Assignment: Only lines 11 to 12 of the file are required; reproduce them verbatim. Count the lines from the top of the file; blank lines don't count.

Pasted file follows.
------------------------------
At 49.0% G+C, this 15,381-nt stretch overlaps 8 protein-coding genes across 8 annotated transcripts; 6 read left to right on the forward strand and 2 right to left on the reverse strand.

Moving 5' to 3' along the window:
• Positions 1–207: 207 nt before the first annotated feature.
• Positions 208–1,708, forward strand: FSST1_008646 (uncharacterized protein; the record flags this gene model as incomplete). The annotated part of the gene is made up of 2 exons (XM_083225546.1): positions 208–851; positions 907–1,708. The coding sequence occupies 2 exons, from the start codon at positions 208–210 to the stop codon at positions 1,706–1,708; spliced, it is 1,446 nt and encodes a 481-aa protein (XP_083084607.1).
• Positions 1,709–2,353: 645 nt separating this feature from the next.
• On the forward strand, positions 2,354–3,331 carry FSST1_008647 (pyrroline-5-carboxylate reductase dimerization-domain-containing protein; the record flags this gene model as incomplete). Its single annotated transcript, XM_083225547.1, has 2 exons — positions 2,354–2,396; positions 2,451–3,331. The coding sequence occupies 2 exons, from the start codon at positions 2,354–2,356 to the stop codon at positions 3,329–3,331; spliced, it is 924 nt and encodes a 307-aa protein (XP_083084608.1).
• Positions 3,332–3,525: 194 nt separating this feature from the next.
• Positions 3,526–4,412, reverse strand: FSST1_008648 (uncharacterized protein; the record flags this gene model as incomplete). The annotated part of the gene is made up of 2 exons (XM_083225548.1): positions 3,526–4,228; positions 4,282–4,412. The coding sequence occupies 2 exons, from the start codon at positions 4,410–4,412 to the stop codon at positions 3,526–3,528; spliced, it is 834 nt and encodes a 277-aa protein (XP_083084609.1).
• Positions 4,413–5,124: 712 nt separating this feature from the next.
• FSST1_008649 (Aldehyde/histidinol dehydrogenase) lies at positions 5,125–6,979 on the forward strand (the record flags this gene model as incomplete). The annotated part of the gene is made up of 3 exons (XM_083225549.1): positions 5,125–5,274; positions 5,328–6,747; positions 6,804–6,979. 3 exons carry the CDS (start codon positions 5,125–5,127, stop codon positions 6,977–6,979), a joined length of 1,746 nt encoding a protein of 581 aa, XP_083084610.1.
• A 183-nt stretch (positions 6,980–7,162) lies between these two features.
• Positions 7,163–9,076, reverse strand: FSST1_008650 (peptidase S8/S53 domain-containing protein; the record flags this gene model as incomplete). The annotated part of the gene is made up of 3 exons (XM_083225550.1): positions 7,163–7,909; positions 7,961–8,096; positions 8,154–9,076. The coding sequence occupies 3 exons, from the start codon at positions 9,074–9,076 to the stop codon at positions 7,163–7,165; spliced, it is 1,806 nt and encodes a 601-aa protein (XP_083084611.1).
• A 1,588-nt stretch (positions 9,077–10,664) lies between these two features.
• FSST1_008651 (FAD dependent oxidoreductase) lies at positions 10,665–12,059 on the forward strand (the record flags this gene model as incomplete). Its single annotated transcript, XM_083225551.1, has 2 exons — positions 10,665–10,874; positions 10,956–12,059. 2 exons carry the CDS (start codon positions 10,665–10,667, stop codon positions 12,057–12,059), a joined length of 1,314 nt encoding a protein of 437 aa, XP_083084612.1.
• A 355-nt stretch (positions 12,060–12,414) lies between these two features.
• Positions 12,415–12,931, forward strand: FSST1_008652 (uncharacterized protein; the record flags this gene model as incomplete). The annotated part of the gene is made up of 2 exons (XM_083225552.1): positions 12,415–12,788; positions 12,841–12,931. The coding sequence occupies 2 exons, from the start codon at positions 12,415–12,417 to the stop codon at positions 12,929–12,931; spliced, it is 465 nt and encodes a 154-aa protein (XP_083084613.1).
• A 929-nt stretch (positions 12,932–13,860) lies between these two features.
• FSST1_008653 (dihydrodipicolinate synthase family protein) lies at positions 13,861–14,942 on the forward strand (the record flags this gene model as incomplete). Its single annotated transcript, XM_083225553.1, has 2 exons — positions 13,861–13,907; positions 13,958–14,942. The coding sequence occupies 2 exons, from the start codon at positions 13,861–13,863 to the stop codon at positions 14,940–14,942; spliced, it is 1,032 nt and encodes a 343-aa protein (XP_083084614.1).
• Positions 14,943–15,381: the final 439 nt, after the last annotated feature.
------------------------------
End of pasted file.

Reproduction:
• A 183-nt stretch (positions 6,980–7,162) lies between these two features.
• Positions 7,163–9,076, reverse strand: FSST1_008650 (peptidase S8/S53 domain-containing protein; the record flags this gene model as incomplete). The annotated part of the gene is made up of 3 exons (XM_083225550.1): positions 7,163–7,909; positions 7,961–8,096; positions 8,154–9,076. The coding sequence occupies 3 exons, from the start codon at positions 9,074–9,076 to the stop codon at positions 7,163–7,165; spliced, it is 1,806 nt and encodes a 601-aa protein (XP_083084611.1).